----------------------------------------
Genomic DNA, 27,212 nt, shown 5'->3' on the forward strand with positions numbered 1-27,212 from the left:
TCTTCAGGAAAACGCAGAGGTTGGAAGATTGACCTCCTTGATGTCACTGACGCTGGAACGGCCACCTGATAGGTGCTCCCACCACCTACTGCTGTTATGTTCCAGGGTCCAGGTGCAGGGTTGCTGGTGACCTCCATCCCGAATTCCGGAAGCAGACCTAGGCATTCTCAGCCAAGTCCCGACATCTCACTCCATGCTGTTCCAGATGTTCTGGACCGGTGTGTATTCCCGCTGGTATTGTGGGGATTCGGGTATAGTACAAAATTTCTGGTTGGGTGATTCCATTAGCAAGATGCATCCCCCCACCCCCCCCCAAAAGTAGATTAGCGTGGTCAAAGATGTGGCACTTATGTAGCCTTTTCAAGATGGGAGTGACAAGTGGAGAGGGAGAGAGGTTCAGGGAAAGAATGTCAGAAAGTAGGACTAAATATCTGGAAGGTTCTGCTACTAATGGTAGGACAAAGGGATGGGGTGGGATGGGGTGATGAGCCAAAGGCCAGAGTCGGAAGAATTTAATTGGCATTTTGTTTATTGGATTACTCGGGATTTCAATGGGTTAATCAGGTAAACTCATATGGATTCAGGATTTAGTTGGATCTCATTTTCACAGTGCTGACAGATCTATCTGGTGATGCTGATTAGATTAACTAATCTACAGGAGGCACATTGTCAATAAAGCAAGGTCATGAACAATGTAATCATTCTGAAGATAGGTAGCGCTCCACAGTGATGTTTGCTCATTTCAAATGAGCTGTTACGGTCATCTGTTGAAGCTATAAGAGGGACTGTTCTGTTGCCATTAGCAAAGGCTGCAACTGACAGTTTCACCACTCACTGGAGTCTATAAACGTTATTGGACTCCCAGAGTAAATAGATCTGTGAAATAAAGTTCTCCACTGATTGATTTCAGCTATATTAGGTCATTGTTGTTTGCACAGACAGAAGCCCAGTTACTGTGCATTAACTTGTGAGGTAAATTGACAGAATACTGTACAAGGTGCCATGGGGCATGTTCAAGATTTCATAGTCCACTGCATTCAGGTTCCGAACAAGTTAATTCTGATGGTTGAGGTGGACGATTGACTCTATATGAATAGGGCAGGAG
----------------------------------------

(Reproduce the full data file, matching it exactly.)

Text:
Genomic DNA, 27,212 nt, shown 5'->3' on the forward strand with positions numbered 1-27,212 from the left:
TCTTCAGGAAAACGCAGAGGTTGGAAGATTGACCTCCTTGATGTCACTGACGCTGGAACGGCCACCTGATAGGTGCTCCCACCACCTACTGCTGTTATGTTCCAGGGTCCAGGTGCAGGGTTGCTGGTGACCTCCATCCCGAATTCCGGAAGCAGACCTAGGCATTCTCAGCCAAGTCCCGACATCTCACTCCATGCTGTTCCAGATGTTCTGGACCGGTGTGTATTCCCGCTGGTATTGTGGGGATTCGGGTATAGTACAAAATTTCTGGTTGGGTGATTCCATTAGCAAGATGCATCCCCCCACCCCCCCCCAAAAGTAGATTAGCGTGGTCAAAGATGTGGCACTTATGTAGCCTTTTCAAGATGGGAGTGACAAGTGGAGAGGGAGAGAGGTTCAGGGAAAGAATGTCAGAAAGTAGGACTAAATATCTGGAAGGTTCTGCTACTAATGGTAGGACAAAGGGATGGGGTGGGATGGGGTGATGAGCCAAAGGCCAGAGTCGGAAGAATTTAATTGGCATTTTGTTTATTGGATTACTCGGGATTTCAATGGGTTAATCAGGTAAACTCATATGGATTCAGGATTTAGTTGGATCTCATTTTCACAGTGCTGACAGATCTATCTGGTGATGCTGATTAGATTAACTAATCTACAGGAGGCACATTGTCAATAAAGCAAGGTCATGAACAATGTAATCATTCTGAAGATAGGTAGCGCTCCACAGTGATGTTTGCTCATTTCAAATGAGCTGTTACGGTCATCTGTTGAAGCTATAAGAGGGACTGTTCTGTTGCCATTAGCAAAGGCTGCAACTGACAGTTTCACCACTCACTGGAGTCTATAAACGTTATTGGACTCCCAGAGTAAATAGATCTGTGAAATAAAGTTCTCCACTGATTGATTTCAGCTATATTAGGTCATTGTTGTTTGCACAGACAGAAGCCCAGTTACTGTGCATTAACTTGTGAGGTAAATTGACAGAATACTGTACAAGGTGCCATGGGGCATGTTCAAGATTTCATAGTCCACTGCATTCAGGTTCCGAACAAGTTAATTCTGATGGTTGAGGTGGACGATTGACTCTATATGAATAGGGCAGGAG